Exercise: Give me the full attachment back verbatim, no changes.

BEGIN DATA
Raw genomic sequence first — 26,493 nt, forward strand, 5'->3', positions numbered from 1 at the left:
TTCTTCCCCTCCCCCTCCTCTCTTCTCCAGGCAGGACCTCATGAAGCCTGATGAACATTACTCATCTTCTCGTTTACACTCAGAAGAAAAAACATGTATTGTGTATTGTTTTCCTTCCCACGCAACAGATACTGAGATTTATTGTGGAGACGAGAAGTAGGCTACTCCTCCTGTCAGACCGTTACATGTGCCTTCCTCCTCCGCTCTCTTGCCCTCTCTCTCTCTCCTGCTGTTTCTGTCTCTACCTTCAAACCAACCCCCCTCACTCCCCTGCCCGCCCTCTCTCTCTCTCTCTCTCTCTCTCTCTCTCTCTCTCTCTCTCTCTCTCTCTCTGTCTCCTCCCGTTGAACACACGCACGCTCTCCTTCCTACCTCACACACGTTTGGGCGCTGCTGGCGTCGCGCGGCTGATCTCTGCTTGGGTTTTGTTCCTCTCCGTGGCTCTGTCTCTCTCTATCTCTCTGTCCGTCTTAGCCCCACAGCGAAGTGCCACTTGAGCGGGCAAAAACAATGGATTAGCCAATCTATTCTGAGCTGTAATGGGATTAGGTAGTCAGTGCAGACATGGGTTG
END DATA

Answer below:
Raw genomic sequence first — 26,493 nt, forward strand, 5'->3', positions numbered from 1 at the left:
TTCTTCCCCTCCCCCTCCTCTCTTCTCCAGGCAGGACCTCATGAAGCCTGATGAACATTACTCATCTTCTCGTTTACACTCAGAAGAAAAAACATGTATTGTGTATTGTTTTCCTTCCCACGCAACAGATACTGAGATTTATTGTGGAGACGAGAAGTAGGCTACTCCTCCTGTCAGACCGTTACATGTGCCTTCCTCCTCCGCTCTCTTGCCCTCTCTCTCTCTCCTGCTGTTTCTGTCTCTACCTTCAAACCAACCCCCCTCACTCCCCTGCCCGCCCTCTCTCTCTCTCTCTCTCTCTCTCTCTCTCTCTCTCTCTCTCTCTCTCTCTCTGTCTCCTCCCGTTGAACACACGCACGCTCTCCTTCCTACCTCACACACGTTTGGGCGCTGCTGGCGTCGCGCGGCTGATCTCTGCTTGGGTTTTGTTCCTCTCCGTGGCTCTGTCTCTCTCTATCTCTCTGTCCGTCTTAGCCCCACAGCGAAGTGCCACTTGAGCGGGCAAAAACAATGGATTAGCCAATCTATTCTGAGCTGTAATGGGATTAGGTAGTCAGTGCAGACATGGGTTG